No evidence for that claim.
Look, Jack Newman says so! And Elizabeth Baldwin!
And they’re entitled to their opinion on the matter. However, I don’t see any reason why I should automatically believe it, any more than I should automatically believe the equally unreferenced opinions of the doctors who claim that longer breastfeeding makes children more dependent. Either way, they’re opinions, which are not the same thing as evidence.
But there is evidence! Check out this quote on Kellymom’s site – ‘One study that dealt specifically with babies nursed longer than a year showed a significant link between the duration of nursing and mothers’ and teachers’ ratings of social adjustment in six- to eight-year-old children’ (3). Or are you trying to claim that that study’s being misrepresented as well?
Oh, not with the kind of spectacular degree of inaccuracy as the study by Gulick we discussed above. However, that quote makes the results sound far more impressive than they were. We’re not told that the differences found were very small, that they showed up in only one of the several measures of psychosocial adjustment that were tested, that adjusting for other factors eliminated practically all the difference found in the teachers’ ratings, or that the researchers themselves were pretty unimpressed by their results. To quote from their conclusion: ‘In general the evidence above gives only very weak support for the view that breastfeeding makes a significant contribution to later social adjustment. The research findings tend to be both inconsistent over time and between measurement sources and at best suggest a very small association between breastfeeding and subsequent social adjustment. Further it is more than likely that even the small and inconsistent associations that have been reported could have arisen from factors which have not been controlled in the analysis.’ As evidence goes, I have to say that that doesn’t really strike me as compelling enough to justify trying to persuade women to continue breastfeeding if they don’t want to.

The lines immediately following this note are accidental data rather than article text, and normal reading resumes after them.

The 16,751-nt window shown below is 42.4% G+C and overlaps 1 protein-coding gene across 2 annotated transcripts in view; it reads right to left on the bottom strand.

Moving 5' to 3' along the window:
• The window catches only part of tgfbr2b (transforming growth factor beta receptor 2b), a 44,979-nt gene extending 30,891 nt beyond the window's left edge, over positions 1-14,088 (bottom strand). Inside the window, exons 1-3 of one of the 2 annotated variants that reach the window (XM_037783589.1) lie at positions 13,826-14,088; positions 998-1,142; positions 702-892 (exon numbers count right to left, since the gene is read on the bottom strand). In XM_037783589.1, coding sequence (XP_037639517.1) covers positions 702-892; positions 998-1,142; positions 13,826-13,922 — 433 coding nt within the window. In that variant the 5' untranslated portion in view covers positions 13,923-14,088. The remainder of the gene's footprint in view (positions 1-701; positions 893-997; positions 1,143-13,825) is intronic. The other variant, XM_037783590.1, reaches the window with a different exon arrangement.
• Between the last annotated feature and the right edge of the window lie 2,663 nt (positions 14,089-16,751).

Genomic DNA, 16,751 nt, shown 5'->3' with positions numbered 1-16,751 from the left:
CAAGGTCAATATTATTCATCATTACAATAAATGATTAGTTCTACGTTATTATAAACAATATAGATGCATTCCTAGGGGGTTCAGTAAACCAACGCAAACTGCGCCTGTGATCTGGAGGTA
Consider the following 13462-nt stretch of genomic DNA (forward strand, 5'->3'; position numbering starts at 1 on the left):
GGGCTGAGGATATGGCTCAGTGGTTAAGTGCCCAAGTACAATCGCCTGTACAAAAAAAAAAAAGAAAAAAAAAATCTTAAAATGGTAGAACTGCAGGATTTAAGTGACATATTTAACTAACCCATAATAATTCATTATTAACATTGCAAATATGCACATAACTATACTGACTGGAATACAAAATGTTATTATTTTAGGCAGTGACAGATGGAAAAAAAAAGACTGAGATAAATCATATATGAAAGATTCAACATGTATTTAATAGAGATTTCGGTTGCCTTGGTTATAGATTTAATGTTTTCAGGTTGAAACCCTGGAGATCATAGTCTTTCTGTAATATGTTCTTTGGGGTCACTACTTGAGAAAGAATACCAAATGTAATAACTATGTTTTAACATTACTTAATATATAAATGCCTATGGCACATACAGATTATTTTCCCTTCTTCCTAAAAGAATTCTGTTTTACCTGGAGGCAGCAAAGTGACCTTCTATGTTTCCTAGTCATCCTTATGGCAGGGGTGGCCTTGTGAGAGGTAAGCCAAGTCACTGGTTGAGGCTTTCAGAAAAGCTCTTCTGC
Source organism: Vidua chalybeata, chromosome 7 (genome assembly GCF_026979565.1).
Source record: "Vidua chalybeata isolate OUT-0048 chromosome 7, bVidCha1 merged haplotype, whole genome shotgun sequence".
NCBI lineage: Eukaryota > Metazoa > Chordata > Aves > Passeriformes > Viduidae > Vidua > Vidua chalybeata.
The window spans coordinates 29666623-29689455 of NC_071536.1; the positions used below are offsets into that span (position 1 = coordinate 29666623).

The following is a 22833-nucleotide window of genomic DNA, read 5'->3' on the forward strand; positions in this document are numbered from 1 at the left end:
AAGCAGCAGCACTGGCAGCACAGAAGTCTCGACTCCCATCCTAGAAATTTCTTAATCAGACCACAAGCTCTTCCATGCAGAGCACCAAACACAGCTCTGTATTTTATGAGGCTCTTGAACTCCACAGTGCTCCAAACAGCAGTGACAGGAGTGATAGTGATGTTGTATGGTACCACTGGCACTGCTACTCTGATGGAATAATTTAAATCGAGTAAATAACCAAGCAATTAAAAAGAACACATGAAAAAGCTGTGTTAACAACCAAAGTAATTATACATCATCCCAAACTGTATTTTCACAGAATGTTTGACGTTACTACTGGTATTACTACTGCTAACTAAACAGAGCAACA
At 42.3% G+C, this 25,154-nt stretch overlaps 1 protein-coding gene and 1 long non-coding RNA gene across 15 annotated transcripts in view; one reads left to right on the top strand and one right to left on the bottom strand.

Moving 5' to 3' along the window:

So what about all the other studies listed on Kellymom? Showing that breastfed toddlers suffer from fewer allergies and have higher IQs?